- - Wednesday, March 19, 2014

By Masha Gessen
Riverhead Books, $16, 308 pages (paperback)

Given that Russian President Vladimir Putin is behaving like a 17th-century Russian czar, I suggest that the time has come to grant him an appropriate title — and what immediately comes to mind is “Vlad the Terrible.”

What prompts my disgust is an Associated Press photo from Sochi, Russia, during the first days of the Olympics showing several men clad in czarist-era Cossack uniforms thrashing cowering women with whips — members of the punk rock group Pussy Riot, women whose innovative protests have bedeviled the Russian president for the past several years.

Did Mr. Putin order the savage beatings? We will never know. However, given the high profile the group has achieved worldwide, one can logically conclude that the men swinging the whips did so knowing they were shielded by official impunity.

How Pussy Riot became the driving force behind what seems to be a growing resistance to Mr. Putin’s dictatorial domestic conduct is vividly recounted in “Words Will Break Cement” by the talented Masha Gessen, a Russian-American journalist whose earlier works include “The Man Without A Face: The Unlikely Rise of Vladimir Putin.”

Members of the group cooperated in enabling Ms. Gessen to recount how their group came into being, how they developed their own version of “performance art,” and how they suffered for their outspokenness by sham Stalin-type political trials and cruel prison terms.

By Ms. Gessen’s account, Pussy Riot had a revolving membership over the years, a shared grievance being Mr. Putin’s drive to deaden the Russian intellect by repression. Her book focuses on the three women who eventually were convicted for demonstrating in a Russian cathedral — Nadezhda “Nadya” Tolokonnikova, Maria Alyokhina and Yetaterina “Kat” Samutsevich.

As did many Russians, they came to loathe the means by which Mr. Putin dismantled their nascent democracy, stomping on free elections and the press, leaving little ground for opposition politicians. Booming oil prices enabled him to reward oligarchs who applauded his thuggish conduct. Individuals who convened protest rallies were beaten and jailed.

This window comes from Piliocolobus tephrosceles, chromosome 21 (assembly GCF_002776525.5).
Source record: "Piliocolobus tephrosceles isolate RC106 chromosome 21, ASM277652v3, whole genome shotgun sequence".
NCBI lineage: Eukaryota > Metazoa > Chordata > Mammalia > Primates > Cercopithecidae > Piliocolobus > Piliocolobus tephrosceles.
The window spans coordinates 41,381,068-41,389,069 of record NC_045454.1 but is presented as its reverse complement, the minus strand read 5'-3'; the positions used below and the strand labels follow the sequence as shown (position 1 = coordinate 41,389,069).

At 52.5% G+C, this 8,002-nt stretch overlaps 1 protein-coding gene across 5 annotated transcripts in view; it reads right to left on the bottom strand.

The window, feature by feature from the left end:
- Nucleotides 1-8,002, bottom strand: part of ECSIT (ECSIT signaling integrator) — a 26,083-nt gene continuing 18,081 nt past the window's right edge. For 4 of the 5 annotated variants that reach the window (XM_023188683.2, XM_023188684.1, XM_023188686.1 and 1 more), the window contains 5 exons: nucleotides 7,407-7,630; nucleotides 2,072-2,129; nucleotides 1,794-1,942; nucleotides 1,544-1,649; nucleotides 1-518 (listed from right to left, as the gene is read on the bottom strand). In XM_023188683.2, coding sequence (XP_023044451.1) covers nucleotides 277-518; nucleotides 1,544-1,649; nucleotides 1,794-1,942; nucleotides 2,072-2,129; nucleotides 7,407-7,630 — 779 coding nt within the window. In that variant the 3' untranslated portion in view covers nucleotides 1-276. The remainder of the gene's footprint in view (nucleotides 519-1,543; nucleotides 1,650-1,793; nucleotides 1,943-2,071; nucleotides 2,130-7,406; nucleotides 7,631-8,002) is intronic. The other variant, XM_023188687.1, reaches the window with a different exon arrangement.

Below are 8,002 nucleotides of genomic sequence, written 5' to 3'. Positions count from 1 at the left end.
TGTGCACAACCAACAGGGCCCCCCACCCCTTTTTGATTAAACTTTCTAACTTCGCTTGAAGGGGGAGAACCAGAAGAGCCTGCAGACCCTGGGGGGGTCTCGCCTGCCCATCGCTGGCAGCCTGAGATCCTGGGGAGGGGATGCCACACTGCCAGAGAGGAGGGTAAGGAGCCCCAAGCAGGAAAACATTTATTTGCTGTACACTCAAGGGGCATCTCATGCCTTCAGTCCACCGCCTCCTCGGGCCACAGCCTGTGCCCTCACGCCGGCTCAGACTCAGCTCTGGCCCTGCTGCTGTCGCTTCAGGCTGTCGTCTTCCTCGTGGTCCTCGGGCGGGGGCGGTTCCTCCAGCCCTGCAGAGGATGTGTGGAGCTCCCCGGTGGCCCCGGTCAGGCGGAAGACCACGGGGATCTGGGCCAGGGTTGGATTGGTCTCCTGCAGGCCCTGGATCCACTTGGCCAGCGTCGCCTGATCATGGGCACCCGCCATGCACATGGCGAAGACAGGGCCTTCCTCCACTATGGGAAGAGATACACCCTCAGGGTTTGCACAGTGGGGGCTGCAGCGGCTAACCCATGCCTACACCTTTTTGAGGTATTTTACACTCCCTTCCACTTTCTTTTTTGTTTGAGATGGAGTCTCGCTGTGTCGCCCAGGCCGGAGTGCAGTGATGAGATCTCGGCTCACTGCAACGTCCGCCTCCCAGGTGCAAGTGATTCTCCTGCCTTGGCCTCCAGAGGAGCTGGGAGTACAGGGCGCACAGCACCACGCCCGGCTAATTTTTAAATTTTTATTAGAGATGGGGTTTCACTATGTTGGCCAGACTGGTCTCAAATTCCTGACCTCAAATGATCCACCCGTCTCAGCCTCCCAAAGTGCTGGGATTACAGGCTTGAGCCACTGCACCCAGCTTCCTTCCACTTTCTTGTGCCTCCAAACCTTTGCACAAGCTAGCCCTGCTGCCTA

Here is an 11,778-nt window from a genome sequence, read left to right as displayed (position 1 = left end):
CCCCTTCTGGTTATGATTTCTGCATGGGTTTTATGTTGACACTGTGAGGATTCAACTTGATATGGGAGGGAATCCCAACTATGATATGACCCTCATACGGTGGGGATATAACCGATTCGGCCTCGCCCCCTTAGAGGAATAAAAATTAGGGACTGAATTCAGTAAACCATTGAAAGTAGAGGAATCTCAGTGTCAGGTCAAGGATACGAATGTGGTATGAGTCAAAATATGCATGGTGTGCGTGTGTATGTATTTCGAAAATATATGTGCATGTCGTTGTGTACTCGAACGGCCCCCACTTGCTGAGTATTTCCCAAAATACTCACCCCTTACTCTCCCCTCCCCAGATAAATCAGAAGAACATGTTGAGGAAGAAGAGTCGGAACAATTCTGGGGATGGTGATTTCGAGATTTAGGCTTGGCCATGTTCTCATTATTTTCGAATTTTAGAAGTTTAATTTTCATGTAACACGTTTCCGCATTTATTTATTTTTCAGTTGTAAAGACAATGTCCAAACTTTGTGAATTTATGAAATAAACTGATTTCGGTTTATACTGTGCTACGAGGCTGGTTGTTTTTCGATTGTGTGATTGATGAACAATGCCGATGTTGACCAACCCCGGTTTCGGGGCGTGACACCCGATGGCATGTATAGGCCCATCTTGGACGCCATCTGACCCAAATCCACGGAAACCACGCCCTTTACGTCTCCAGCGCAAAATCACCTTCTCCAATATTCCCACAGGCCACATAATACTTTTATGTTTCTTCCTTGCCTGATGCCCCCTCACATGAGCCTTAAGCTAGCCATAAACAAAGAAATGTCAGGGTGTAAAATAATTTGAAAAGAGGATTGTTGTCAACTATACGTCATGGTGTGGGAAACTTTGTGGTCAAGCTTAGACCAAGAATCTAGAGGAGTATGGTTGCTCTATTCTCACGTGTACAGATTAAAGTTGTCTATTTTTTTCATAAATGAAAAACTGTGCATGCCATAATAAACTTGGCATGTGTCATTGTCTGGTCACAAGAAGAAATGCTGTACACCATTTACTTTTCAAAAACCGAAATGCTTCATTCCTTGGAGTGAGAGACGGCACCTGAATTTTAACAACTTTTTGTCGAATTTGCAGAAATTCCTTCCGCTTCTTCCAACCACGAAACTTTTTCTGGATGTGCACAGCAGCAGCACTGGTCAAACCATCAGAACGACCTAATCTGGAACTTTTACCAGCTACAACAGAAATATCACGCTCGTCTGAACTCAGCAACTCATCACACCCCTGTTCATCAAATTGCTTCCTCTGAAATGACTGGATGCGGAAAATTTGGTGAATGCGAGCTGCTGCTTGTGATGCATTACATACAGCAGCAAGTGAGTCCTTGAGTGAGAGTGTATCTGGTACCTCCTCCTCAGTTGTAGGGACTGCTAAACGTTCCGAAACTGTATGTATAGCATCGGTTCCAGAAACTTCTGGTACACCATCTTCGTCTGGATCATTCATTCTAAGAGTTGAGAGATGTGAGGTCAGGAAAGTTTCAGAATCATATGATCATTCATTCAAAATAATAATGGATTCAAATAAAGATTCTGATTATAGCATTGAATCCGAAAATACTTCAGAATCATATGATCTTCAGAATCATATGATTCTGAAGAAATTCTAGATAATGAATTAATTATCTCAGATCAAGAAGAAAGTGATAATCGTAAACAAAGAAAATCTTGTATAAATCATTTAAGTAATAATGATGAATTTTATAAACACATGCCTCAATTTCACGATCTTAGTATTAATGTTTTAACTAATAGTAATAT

Frustrated at the failure of traditional protest rallies, Ms. Tolokonnikova and several friends formed an “arts group” named Voina, or “War,” to devise innovative ways to display contempt for Mr. Putin’s rule. Their medium: comic videos with a strong political message.

An actor donned the long black robe of a Russian Orthodox priest and a police officer’s hat, entered a supermarket, and left with a full cart of groceries without paying — to demonstrate that both priests and cops were robbers.

Pussy Riot carried the theme a significant step forward: to perform with staging, visuals and costume. As Ms. Samutsevich told the author, “Because if we just got up there and started screaming, everyone would think we were stupid chicks just standing there screaming.”

So they wore neon-colored balaclavas and multi-colored dresses and stockings. They clambered atop Metro buses, they haunted subway stations, singing against rigged elections:

“Voters are stuffed into classrooms,

“Polling booths stink up stifling rooms,

“It smells of sweat, and it smells of control,

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